The Queen of the Metropolis

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In January of 1984, British rock band Queen released the first single off of their latest album The Works; the song took the British charts by storm, but peaked at number two . . . that song was “Radio Gaga”!

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“Radio Gaga” was written by Queen’s drummer Roger Taylor in response to the rise of music videos, stating “That’s part of what the song’s about, really. The fact that they [music videos] seem to be taking over almost from the aural side, the visual side seems to be almost more important.” The song was originally going to be called “Radio Caca,” after Roger Taylor heard his son utter the words “radio ca-ca,” but that title was considered a bit too harsh.

queenradioThe music video, directed by David Mallet, features scenes from Fritz Lang‘s 1927 German expressionist science fiction film Metropolis. The band is seen in a car flying over the iconic city scape, and then rallying the oppressed working class of the city’s underworld. The inspiration for using Metropolis came from the release of the Giorgio Moroder‘s restored version of the film that same year and featured a sound track of contemporary rock music including Freddie Mercury’s solo song “Love Kills.” In exchange for Mercury’s song, Queen were granted the rights to use footage from it in their “Radio GaGa” video. However, Queen had to buy performance rights to the film from the communist East German government, which was the copyright holder at the time. At the end of the music video, the words “Thanks To Metropolis” appear.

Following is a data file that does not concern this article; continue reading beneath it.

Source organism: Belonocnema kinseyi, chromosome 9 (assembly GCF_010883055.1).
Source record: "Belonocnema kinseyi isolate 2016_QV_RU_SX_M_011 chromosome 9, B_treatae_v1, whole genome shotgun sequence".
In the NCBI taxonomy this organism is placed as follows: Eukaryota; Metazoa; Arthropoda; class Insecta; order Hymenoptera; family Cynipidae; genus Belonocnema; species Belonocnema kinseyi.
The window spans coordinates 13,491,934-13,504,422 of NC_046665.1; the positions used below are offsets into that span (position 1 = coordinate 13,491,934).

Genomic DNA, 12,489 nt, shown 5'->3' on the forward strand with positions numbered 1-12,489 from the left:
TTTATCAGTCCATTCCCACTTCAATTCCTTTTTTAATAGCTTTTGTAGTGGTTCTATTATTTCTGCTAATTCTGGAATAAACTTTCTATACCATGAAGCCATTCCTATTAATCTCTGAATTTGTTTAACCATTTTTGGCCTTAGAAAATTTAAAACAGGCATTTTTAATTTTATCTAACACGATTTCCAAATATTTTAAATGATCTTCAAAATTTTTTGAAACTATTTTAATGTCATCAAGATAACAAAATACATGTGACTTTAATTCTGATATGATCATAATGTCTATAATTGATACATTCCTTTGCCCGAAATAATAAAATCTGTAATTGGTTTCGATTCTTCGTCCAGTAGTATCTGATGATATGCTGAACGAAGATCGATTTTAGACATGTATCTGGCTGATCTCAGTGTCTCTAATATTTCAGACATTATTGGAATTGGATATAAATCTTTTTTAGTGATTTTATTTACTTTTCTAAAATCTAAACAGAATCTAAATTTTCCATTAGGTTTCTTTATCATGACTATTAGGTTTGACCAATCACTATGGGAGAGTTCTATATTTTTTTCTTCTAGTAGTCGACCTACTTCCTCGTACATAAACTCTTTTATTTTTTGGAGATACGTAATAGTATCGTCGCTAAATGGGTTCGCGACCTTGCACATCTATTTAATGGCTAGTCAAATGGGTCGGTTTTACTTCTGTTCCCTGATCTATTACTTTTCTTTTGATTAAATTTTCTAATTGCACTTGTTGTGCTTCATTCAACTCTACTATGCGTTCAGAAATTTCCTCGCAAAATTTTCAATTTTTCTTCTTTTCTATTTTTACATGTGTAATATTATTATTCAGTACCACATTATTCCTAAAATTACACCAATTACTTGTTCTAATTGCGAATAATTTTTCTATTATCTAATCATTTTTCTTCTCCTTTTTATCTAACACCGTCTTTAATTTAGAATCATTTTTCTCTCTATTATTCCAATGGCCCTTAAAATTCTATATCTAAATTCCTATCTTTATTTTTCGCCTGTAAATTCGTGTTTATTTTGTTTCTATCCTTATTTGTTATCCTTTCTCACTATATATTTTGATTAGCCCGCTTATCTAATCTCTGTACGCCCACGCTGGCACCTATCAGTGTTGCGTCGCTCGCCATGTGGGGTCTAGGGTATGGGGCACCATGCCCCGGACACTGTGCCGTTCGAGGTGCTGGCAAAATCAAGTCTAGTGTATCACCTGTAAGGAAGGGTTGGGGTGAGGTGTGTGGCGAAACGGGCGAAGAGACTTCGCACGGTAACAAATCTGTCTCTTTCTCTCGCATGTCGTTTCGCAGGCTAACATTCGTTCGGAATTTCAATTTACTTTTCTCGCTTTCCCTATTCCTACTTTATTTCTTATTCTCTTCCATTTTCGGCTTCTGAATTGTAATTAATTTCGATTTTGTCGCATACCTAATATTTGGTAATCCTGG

The footage from Metropolis does not play a direct reference to the content of the song which expresses a deep nostalgia for the golden era of radio; the sequences with the World War II “Battle of Britain” family does the most to convey this theme. The flashbacks to past Queen music videos are somewhat ironic in that their music videos played a strong part in the popularity and rise of the music video, the concept against which “Radio Gaga” is being critical.

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Lady Gaga

“Radio Gaga” managed to serve two major purposes in addition to being a catchy song. In 1984, it help introduce a whole new audience to Fritz Lang’s classic silent film Metropolis, and decades later inspired the naming of performance art pop star Lady Gaga. There have been several cover versions of the song, the most shocking and amusing by Electric Six, but 31 years later (almost 32) the legend that is Freddie Mercury still manages to rock us like none other.


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